Use the Handlebars templating language to customize the look of your integration.

Directory Structure

├── templates/
|   └── sample-integration.hbs


Integration templates allow you to customize how data returned from your integration is rendered in the details section of your integration. Templates are written using Ember Handlebars syntax which enhances HTML by providing intuitive syntax for mixing static HTML content with dynamic integration content inside curly braces {{ }}. Handlebars also provides basic programming logic such as if/then/else statements and loops.

To begin you should create a template file with an .hbs extension. If you are following the recommended directory layout then the file should be placed in templates/your-integration.hbs. See the directory layout guide for more information.

After creating the template file make sure to configure your integration to use the template and associated component by specifying the template file in your config.js file.

Basic Syntax

Polarity Integrations use Ember Handlebars syntax. The syntax is covered in the official Ember templates guide: Ember Templates Guide

Displaying Integration Data

Integrations return an array of result objects. Each result object is rendered into a block using the template you specify in config.js or the default template which simply renders the data into a table. When accessing the integration data in your template the result object is accessed through the block property.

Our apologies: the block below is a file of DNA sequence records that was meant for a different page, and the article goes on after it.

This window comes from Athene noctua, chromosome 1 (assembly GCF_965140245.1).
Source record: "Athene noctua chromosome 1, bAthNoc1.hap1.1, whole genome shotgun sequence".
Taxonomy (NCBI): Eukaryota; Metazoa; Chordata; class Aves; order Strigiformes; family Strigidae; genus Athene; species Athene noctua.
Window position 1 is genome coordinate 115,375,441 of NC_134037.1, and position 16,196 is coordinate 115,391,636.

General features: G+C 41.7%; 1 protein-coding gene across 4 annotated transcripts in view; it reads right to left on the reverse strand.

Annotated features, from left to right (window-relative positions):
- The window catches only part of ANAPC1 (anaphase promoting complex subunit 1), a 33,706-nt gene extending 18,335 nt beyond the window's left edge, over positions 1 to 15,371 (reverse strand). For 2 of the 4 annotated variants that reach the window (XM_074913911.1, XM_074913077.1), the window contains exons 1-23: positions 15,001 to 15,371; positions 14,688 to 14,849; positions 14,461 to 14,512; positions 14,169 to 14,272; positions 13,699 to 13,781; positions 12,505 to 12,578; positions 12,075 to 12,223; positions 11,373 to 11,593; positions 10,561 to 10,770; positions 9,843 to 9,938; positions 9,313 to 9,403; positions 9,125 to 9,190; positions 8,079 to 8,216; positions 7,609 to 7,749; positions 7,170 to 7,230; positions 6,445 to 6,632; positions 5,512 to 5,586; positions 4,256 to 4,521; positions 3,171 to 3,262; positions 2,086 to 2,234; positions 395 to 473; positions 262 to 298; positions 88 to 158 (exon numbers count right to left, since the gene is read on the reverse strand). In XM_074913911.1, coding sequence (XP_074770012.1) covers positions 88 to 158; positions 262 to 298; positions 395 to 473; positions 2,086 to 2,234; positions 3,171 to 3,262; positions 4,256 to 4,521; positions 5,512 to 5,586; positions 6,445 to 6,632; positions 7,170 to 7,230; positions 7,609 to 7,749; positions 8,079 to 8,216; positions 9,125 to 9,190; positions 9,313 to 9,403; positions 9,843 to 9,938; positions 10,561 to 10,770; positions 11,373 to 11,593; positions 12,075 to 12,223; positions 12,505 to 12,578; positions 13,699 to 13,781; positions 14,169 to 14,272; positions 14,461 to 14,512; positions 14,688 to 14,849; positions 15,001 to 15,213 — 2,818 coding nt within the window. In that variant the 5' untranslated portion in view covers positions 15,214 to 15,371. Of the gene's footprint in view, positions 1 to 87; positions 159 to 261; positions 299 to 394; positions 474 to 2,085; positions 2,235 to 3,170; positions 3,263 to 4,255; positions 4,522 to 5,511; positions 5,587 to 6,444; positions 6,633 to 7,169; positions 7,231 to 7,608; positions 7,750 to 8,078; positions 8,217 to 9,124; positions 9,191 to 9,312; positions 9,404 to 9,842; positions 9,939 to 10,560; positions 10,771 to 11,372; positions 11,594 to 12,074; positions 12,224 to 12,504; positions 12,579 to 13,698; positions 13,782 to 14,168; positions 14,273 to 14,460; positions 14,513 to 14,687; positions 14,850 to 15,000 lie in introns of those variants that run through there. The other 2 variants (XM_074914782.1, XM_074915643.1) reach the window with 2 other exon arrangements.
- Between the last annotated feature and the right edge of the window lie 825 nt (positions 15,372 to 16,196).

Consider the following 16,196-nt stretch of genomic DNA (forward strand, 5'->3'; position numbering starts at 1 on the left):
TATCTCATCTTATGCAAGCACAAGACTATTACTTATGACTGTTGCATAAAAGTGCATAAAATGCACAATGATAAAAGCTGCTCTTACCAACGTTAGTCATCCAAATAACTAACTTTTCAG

You can then use the curly brace syntax {{ }} to render the dynamic data.

Assuming the result object returned from the integration has the following properties:

    "entity": entityObject,
    "data": {
        "summary": ['Tag 1', 'Tag2'],
        "details": {
            "firstName": "John",
            "lastName": "Smith"

You would display the firstName and lastName in your template like this:

  {{block.data.details.firstName}} {{block.data.details.lastName}}

Displaying Component Data

Variables that you define in a custom component can also be accessed in your templates. In this case access the variable directly without using the block object.

polarity.export = PolarityComponent.extend({
    firstName: "John",
    lastName: "Smith"

For example, if you define the firstName and lastName properties in your component file you can access those properties directly in your template to display them.

  {{firstName}} {{lastName}}

This would result in the following HTML

   John Smith

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